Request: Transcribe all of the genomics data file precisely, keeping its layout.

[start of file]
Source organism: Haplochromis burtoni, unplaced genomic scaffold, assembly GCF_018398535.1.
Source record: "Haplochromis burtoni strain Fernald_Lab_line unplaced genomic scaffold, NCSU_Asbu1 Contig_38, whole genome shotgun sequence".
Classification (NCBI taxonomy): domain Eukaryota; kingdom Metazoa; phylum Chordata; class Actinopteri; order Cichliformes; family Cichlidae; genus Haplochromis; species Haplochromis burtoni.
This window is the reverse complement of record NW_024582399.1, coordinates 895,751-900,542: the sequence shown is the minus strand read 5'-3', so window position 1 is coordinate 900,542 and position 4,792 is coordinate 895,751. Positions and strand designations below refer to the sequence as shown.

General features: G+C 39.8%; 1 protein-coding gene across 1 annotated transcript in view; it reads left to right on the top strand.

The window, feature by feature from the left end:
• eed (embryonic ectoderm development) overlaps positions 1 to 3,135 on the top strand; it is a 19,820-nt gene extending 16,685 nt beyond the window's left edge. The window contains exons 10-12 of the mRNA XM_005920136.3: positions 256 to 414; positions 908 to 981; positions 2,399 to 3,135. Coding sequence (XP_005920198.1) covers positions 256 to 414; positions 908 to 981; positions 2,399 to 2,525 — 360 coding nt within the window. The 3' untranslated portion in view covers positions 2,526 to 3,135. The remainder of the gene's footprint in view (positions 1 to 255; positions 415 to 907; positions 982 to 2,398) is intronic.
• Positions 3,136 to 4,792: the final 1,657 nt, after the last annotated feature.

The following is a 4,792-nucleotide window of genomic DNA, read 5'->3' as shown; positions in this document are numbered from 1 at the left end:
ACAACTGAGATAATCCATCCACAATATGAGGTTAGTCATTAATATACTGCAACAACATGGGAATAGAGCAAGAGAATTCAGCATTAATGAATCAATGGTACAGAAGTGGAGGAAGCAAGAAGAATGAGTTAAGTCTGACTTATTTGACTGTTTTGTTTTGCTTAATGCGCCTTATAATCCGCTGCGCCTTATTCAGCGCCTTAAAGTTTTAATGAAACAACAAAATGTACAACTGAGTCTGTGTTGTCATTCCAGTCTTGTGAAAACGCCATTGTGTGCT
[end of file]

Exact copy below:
Source organism: Haplochromis burtoni, unplaced genomic scaffold, assembly GCF_018398535.1.
Source record: "Haplochromis burtoni strain Fernald_Lab_line unplaced genomic scaffold, NCSU_Asbu1 Contig_38, whole genome shotgun sequence".
Classification (NCBI taxonomy): domain Eukaryota; kingdom Metazoa; phylum Chordata; class Actinopteri; order Cichliformes; family Cichlidae; genus Haplochromis; species Haplochromis burtoni.
This window is the reverse complement of record NW_024582399.1, coordinates 895,751-900,542: the sequence shown is the minus strand read 5'-3', so window position 1 is coordinate 900,542 and position 4,792 is coordinate 895,751. Positions and strand designations below refer to the sequence as shown.

General features: G+C 39.8%; 1 protein-coding gene across 1 annotated transcript in view; it reads left to right on the top strand.

The window, feature by feature from the left end:
• eed (embryonic ectoderm development) overlaps positions 1 to 3,135 on the top strand; it is a 19,820-nt gene extending 16,685 nt beyond the window's left edge. The window contains exons 10-12 of the mRNA XM_005920136.3: positions 256 to 414; positions 908 to 981; positions 2,399 to 3,135. Coding sequence (XP_005920198.1) covers positions 256 to 414; positions 908 to 981; positions 2,399 to 2,525 — 360 coding nt within the window. The 3' untranslated portion in view covers positions 2,526 to 3,135. The remainder of the gene's footprint in view (positions 1 to 255; positions 415 to 907; positions 982 to 2,398) is intronic.
• Positions 3,136 to 4,792: the final 1,657 nt, after the last annotated feature.

The following is a 4,792-nucleotide window of genomic DNA, read 5'->3' as shown; positions in this document are numbered from 1 at the left end:
ACAACTGAGATAATCCATCCACAATATGAGGTTAGTCATTAATATACTGCAACAACATGGGAATAGAGCAAGAGAATTCAGCATTAATGAATCAATGGTACAGAAGTGGAGGAAGCAAGAAGAATGAGTTAAGTCTGACTTATTTGACTGTTTTGTTTTGCTTAATGCGCCTTATAATCCGCTGCGCCTTATTCAGCGCCTTAAAGTTTTAATGAAACAACAAAATGTACAACTGAGTCTGTGTTGTCATTCCAGTCTTGTGAAAACGCCATTGTGTGCT